Running Water cover

Running Water

A. E. W. Mason

1. 01 - Shows Mrs. Thesiger in Her Home
2. 02 - Introduces one of Strood's Successors
3. 03 - The Finding of John Lattery
4. 04 - Mr. Jarvice
5. 05 - Michel Revailloud Exounds His Philosophy
6. 06 - The Pavillon de Longnan
7. 07 - The Aiguille de l'Argentière
8. 08 - Sylvia Parts From Her Mother
9. 09 - Sylvia Makes the Acquaintance of Her Father
10. 10 - A Little Round Game of Cards
11. 11 - Sylvia's Father Makes a Mistake
12. 12 - The House of the Running Water
13. 13 - Chayne Returns
14. 14 - An Old Passion Betrays a New Secret
15. 15 - Kenyon's John Lattery
16. 16 - As Between Gentlemen
17. 17 - Sylvia Tells More Than She Knows
18. 18 - Both Sides of the Question
19. 19 - The Shadow in the Room
20. 20 - On the Down
21. 21 - Chayne Comes to Conclusions
22. 22 - Revailloud Revisited
23. 23 - Michel Revailloud's Führbuch
24. 24 - The Brenva Ridge
25. 25 - A Night On an Ice-Slope
26. 26 - Running Water

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Genres

Summary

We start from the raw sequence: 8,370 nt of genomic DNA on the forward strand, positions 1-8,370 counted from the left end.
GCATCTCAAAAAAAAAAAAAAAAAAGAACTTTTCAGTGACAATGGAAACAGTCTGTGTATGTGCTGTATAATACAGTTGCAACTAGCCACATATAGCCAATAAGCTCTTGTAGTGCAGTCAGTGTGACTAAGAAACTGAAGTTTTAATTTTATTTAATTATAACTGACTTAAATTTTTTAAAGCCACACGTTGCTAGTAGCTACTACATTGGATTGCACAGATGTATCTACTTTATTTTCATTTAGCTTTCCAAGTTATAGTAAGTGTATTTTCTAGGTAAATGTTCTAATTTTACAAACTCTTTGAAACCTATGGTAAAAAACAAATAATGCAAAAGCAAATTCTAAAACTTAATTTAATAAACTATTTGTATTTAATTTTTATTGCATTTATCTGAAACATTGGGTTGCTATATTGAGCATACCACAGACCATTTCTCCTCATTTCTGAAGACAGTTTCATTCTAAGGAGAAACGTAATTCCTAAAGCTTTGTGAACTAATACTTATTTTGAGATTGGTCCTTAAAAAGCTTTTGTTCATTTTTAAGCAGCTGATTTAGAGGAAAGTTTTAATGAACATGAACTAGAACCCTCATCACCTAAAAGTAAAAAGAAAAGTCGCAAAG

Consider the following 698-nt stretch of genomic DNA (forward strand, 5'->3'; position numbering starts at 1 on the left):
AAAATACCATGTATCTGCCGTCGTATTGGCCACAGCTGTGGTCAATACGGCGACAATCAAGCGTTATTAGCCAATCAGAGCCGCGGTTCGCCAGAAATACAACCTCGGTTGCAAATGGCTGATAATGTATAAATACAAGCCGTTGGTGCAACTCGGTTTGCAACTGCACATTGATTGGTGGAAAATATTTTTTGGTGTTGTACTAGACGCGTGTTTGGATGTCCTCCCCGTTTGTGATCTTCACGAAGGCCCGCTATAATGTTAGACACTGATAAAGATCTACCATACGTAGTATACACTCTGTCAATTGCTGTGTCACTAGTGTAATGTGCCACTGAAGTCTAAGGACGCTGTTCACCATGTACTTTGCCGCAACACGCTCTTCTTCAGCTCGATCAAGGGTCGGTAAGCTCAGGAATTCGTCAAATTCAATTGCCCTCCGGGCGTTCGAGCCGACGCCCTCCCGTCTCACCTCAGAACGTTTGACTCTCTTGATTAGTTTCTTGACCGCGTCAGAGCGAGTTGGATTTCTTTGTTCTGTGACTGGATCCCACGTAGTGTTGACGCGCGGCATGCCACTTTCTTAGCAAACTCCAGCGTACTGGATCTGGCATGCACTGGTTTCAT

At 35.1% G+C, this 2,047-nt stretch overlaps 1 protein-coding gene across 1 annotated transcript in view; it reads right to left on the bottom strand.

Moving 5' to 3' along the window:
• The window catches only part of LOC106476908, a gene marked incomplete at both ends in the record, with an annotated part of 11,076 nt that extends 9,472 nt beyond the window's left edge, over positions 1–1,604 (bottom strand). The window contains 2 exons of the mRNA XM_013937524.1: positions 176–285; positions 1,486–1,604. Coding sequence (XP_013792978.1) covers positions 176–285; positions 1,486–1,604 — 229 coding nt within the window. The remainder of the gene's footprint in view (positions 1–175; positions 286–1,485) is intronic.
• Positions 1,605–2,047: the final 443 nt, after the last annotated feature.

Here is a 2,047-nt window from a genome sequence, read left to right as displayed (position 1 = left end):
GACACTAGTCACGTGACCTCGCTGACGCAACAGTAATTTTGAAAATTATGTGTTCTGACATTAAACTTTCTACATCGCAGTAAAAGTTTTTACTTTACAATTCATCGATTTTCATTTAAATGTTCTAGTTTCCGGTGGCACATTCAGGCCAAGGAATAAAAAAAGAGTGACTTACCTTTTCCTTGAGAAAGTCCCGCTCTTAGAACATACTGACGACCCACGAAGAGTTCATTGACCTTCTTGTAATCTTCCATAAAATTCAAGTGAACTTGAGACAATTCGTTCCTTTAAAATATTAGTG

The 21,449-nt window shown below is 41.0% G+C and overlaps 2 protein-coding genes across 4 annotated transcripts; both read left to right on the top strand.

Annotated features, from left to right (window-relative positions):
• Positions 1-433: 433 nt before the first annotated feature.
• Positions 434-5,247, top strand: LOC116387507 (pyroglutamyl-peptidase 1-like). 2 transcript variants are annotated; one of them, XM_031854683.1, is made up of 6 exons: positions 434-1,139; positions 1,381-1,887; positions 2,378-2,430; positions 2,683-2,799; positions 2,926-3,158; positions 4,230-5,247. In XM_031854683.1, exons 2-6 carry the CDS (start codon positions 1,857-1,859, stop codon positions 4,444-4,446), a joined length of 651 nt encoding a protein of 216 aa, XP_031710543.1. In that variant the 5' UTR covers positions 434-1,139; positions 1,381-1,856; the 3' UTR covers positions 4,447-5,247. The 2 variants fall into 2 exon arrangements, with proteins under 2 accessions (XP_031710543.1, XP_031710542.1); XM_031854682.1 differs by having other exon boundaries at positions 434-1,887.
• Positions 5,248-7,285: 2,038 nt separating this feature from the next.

Although A.E.W. Mason is best known for The Four Feathers, an adventure novel of 1902 set in Egypt and the Sudan (and filmed several times), he was a prolific and popular writer of the period. Running Water, published in 1907, is, like its predecessor, a tale of romantic adventure. Though much of the story takes place in England, the real setting here is in the high Alps, in the range of Mont Blanc near Chamonix and Courmayeur. Here it is that Captain Hilary Chayne arrives, having spent the prior four years of his army service on the shores of the Red Sea, dreaming all the time of his return to the Alps, to the world of rock, ice, and snow, to mountaineering with all its challenges and joys, and to its comradeship. And here it is too that he meets the young and beautiful Sylvia Thesiger, a girl already in love with the high mountains, and seeking in them an escape, as far as possible, from her unpleasant and domineering mother.Is it necessary to add that disappointments. problems, misunderstandings, and outright villainies, ensue to complicate the course of true love? After the twists and turns of novel's English midsection, the setting shifts back to the high Alps, and the final, climactic scene is played out on the heights of the Italian face of the Mont Blanc. This is the Brenva -- where thousands of feet of rock and glacier sweep steeply up to reach the highest point in western Europe. It is an Alpine route that today, over century later, even experienced climbers still find a challenge.There are not many novels given over to mountaineering, and some consider Mason's descriptions of climbing among the finest in fiction. Unlike The Four Feathers, Running Water has never been filmed – though given the quality of some of Hollywood's mountaineering movies, that may actually be a blessing.Finally, for those unfamiliar with the teminology, several French terms are customarily used by alpinists and appear in Mason's book. An aiguille (needle) is a peak, usually sharp pointed, often of rock, sometimes of ice and snow. The Chamonix aiguilles, many of which are mentioned here, are famous among climbers and lovers of alpine scenery. A col is a pass between two mountains, or ranges, and in the High Alps often of steep ice and snow, sometimes of rock. And an arête is a ridge, or spur, of a mountain, sometimes of ice or snow, sometimes of rock, and often of all three.Historical note: The first ascent of the Brenva face was made by A.W. Moore and a party of three other British climbers and two Swiss alpine guides, in July, 1865. The account was published in Moore's book, The Alps in 1864, and it is this book that Garratt Skinner is reading in Chapter XII, as he lies in his Dorsetshire hammock. In 1943, another great British climber, T. Graham Brown published his Brenva, describing the various routes on the great southern face, on two of which had had made first ascents. Brown credits Running Water as first turning his attention to the face, and has high praise for its descriptions of mountaineering. (The second ascent for the Brenva route was made by W.A.P. Coolidge and others in 1870).A further note: in Chapter XIII, Mason twice refers to Switzerland when he means France. Perhaps he was dozing; or perhaps he was drawing some of his material from Baedeker's Guide to Switzerland, whose earlier editions included the range of Mont Blanc, a chain shared by France, Italy, and Switzerland.

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